As the controversy over a Democratic strategist’s comment this week that Ann Romney, the wife of GOP frontrunner Mitt Romney and a mother to five boys, “has never worked a day in her life” continues to swirl, I think the point Hilary Rosen may have been trying to make was completely lost.
For anyone who has kids, we all know parenting is the hardest job. And yes, it’s a job. It’s demanding, unrelenting, emotional, stressful and the most important thing you’ll ever do.
But I don’t think the debate should’ve ever centered on working mothers versus stay-at-home ones because there is no right answer. Stay-at-home moms are on the clock 24-7 and it’s hard work. Working mothers, meanwhile, have to juggle the incredible demands of work and home when there never seems to be enough time to both. Both are hard in different ways.
The point Hilary Rosen seemed to be trying to make — albeit poorly — wasn’t whether Ann Romney has ever had a job. The larger issue is whether Ann Romney has ever faced the economic challenges not just women, but many middle class families, grapple with every day. Her husband’s net worth is estimated to be between $150 to $200 million, according to statements he’s made on the campaign trail. It’s probably fair to say the Romneys have never had to worry about making a paycheck stretch until the next one or saving for their sons’ college education or surging gas prices.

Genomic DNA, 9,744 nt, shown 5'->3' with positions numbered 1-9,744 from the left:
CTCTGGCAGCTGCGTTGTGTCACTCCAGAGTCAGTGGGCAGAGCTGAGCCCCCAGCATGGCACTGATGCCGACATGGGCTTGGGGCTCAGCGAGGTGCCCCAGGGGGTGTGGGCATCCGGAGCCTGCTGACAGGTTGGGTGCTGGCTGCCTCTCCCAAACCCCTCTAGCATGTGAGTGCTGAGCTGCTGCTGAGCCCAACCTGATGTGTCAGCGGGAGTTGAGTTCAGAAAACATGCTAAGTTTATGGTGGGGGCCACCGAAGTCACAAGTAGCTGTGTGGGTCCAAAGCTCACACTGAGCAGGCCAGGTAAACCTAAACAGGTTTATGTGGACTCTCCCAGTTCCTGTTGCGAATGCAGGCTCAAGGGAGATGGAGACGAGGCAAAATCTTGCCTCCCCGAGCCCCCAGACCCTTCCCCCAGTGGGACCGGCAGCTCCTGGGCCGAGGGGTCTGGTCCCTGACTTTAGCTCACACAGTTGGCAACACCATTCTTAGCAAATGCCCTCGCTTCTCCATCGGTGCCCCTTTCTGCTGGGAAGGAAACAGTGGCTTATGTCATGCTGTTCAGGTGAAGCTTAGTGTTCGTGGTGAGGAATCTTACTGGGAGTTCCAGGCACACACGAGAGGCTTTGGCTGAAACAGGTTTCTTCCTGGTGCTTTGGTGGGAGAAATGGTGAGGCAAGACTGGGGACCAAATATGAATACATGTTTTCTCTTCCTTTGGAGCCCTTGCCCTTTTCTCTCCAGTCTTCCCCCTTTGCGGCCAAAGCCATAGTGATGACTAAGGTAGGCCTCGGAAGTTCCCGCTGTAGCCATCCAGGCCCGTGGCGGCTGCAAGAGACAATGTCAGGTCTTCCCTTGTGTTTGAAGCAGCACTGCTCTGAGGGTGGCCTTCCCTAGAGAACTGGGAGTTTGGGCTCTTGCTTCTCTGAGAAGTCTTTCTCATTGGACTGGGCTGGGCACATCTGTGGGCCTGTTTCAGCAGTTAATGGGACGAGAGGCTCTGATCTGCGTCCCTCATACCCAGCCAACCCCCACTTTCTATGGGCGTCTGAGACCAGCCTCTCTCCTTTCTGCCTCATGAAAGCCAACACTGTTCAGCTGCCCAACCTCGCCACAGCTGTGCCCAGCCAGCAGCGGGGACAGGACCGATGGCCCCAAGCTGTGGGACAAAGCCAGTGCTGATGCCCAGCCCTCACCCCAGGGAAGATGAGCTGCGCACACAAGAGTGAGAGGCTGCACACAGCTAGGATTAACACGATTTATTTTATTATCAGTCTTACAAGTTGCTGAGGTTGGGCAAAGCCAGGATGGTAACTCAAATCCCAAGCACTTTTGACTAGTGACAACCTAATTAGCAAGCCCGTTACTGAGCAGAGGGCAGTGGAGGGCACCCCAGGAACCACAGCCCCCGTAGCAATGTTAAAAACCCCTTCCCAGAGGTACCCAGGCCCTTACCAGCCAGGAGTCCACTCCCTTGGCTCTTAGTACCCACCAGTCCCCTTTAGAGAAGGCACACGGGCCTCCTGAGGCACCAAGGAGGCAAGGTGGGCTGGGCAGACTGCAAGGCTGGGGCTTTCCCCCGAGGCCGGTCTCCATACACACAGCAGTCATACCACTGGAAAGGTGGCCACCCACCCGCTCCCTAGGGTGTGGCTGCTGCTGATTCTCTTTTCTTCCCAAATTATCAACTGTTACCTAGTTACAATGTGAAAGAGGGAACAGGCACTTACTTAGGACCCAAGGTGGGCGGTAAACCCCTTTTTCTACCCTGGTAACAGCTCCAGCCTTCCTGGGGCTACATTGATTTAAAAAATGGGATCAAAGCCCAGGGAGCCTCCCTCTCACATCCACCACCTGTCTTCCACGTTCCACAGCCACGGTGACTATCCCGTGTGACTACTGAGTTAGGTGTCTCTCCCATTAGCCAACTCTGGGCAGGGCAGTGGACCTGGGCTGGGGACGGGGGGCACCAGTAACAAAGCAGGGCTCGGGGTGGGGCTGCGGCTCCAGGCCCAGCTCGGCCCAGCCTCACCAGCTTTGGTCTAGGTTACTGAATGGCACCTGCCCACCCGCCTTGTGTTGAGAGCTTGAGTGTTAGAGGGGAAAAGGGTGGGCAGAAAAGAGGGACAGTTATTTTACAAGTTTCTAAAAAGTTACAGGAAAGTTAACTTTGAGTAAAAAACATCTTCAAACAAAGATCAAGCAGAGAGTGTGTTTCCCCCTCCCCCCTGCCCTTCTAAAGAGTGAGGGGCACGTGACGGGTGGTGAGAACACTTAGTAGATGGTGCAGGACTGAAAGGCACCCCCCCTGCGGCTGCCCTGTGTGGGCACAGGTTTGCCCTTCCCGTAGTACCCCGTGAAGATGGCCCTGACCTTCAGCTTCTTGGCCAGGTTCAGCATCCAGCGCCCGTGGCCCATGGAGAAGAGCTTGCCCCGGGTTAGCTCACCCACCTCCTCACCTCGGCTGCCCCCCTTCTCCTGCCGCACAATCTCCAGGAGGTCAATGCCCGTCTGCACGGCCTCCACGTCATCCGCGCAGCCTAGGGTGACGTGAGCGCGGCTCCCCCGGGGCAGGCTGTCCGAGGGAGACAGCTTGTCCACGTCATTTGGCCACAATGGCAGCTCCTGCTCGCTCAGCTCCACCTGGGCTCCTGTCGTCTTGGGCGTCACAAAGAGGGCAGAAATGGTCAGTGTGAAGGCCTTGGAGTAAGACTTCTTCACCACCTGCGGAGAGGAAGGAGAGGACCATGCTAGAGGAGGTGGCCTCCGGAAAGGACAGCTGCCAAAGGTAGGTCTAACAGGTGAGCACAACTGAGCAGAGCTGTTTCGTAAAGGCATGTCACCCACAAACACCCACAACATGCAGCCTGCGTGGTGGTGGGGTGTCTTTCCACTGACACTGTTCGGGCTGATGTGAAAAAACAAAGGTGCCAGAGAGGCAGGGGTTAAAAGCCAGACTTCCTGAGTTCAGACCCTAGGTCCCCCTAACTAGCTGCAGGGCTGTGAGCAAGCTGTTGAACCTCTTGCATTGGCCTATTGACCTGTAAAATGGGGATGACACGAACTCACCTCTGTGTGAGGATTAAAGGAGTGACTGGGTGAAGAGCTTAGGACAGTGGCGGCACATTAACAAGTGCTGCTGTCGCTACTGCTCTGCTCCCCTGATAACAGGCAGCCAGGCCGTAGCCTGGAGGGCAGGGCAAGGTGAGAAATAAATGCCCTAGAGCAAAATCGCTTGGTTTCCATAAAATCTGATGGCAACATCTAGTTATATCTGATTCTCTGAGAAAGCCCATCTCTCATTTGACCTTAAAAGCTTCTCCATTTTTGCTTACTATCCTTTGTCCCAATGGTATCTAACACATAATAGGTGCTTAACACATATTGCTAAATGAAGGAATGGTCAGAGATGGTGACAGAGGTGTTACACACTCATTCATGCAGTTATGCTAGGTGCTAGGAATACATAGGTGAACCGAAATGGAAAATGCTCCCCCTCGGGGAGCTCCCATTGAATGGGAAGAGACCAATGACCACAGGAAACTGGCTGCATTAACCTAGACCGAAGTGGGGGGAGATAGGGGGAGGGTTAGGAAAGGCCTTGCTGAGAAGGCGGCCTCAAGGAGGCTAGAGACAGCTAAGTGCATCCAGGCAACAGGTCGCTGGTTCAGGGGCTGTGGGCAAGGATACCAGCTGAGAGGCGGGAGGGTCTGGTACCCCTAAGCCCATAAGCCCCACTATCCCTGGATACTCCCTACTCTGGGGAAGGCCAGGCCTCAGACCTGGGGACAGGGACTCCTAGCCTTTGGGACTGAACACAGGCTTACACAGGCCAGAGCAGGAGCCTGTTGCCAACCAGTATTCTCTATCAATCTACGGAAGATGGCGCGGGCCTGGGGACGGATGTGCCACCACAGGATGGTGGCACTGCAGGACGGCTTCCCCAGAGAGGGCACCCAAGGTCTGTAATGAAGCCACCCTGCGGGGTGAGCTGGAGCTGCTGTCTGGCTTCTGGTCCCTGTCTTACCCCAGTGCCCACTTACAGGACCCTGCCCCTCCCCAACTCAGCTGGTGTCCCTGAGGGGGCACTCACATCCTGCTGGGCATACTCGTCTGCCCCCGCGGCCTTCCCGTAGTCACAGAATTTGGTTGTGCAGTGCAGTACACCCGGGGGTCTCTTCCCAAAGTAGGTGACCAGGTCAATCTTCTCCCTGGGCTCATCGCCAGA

As a mom who has worked part-time since my daughter was a baby, I feel like I’ve experienced things from both vantage points. I know how hard it is to stay at home with your kids all day. There are always toys to be picked up, groceries to be bought, laundry to be folded, and the list goes on and on. In between it all, I’m supposed to be molding these two little people into kind, loving, productive human beings. That’s hard work.
But I also know what it’s like to have to juggle work and parenting. My 4-year-old and two-year-old don’t care if I worked until midnight the night before and they wake up at 7. And just because one of them is sick or has an event at school doesn’t mean I can skirt work. It’s a constant juggling act.
Still, I hate the idea of women being pitted against one another about who’s job is harder, or that we’d even debate whether parenting is work. Is it incredibly fulfilling work? Yes, but it’s still work. This country has far bigger issues to tackle. All moms work hard whether they have jobs outside the home or not. End of story.